I recently wrote in my personal blog about how, since joining TopQuadrant, I’ve grown to appreciate how well SPARQL can serve as a rules language. SPARQL Inferencing Notation, or SPIN, lets you associate rules and constraints expressed in SPARQL with classes of triples. While you don’t need to use TopQuadrant products to take advantage of SPIN, they sure make it much easier, especially if you want to use those rules as part of an application. I just finished writing a tutorial (pdf) on how to implement SPIN rules and constraints with your models using TopBraid Composer, and except for one optional detail of the tutorial, it all works with the free edition, so it’s available for anyone with a Mac or Windows machine to try.
Using a small collection of data about service contracts and materials purchases, the tutorial walks you through the creation of:
- your own functions, written in SPARQL and returning values of whatever type you like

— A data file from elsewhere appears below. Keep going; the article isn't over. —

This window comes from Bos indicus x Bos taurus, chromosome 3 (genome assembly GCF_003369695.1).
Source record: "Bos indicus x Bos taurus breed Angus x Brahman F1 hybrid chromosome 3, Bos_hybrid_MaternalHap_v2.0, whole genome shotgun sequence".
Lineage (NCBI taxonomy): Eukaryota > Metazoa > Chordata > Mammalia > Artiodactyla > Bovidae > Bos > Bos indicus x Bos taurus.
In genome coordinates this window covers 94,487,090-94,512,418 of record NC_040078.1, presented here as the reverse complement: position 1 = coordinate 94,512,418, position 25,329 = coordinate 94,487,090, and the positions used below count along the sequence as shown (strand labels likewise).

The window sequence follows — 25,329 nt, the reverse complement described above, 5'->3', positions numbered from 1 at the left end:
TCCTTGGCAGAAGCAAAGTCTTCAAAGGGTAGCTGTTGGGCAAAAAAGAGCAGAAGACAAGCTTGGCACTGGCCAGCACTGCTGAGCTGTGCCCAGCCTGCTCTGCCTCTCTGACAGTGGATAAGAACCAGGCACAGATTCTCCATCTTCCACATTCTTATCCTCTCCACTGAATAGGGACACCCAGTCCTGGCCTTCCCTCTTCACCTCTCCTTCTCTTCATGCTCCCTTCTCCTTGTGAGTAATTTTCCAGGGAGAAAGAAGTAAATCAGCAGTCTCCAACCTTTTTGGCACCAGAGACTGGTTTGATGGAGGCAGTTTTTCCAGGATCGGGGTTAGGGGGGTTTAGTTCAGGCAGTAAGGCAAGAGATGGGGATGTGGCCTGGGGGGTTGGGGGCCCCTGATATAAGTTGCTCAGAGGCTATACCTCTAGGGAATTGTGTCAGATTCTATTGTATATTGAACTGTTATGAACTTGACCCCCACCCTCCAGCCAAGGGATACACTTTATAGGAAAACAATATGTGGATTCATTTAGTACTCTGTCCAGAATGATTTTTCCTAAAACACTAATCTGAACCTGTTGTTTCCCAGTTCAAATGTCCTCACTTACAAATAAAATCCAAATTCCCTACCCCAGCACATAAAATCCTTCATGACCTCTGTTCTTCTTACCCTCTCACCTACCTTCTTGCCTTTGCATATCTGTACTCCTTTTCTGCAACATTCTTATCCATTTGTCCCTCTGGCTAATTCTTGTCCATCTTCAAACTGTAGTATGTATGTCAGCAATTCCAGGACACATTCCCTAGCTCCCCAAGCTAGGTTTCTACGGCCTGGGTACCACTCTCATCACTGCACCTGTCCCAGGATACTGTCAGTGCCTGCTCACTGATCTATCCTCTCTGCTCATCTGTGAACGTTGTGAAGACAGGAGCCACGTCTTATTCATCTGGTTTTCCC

- inferencing: the generation of new triples based on other data (in the case of the tutorial, the generation of ISO 8601 yyyy-mm-dd format invoiceDate values from “mm/dd/yy” date values stored in the original data)
- constructors: the automatic generation of a postingDate value when a new MaterialsPurchase or ServiceContract instance is created
- constraints: setting up the system to alert the user to unpaid materials purchases that are more than 90 days old or unpaid service contracts that are more than 60 days old. Instead of using a lot of redundant code to achieve these two different but similar goals, the tutorial shows how to define a reusable template with a SPARQL query and pass parameters to it (in this case, the numbers 60 or 90) when using the template.
I hope the tutorial demonstrates the potential connections between SPIN technology and real-world business issues to its readers, as well as the ease of implementing it all with TopBraid Composer.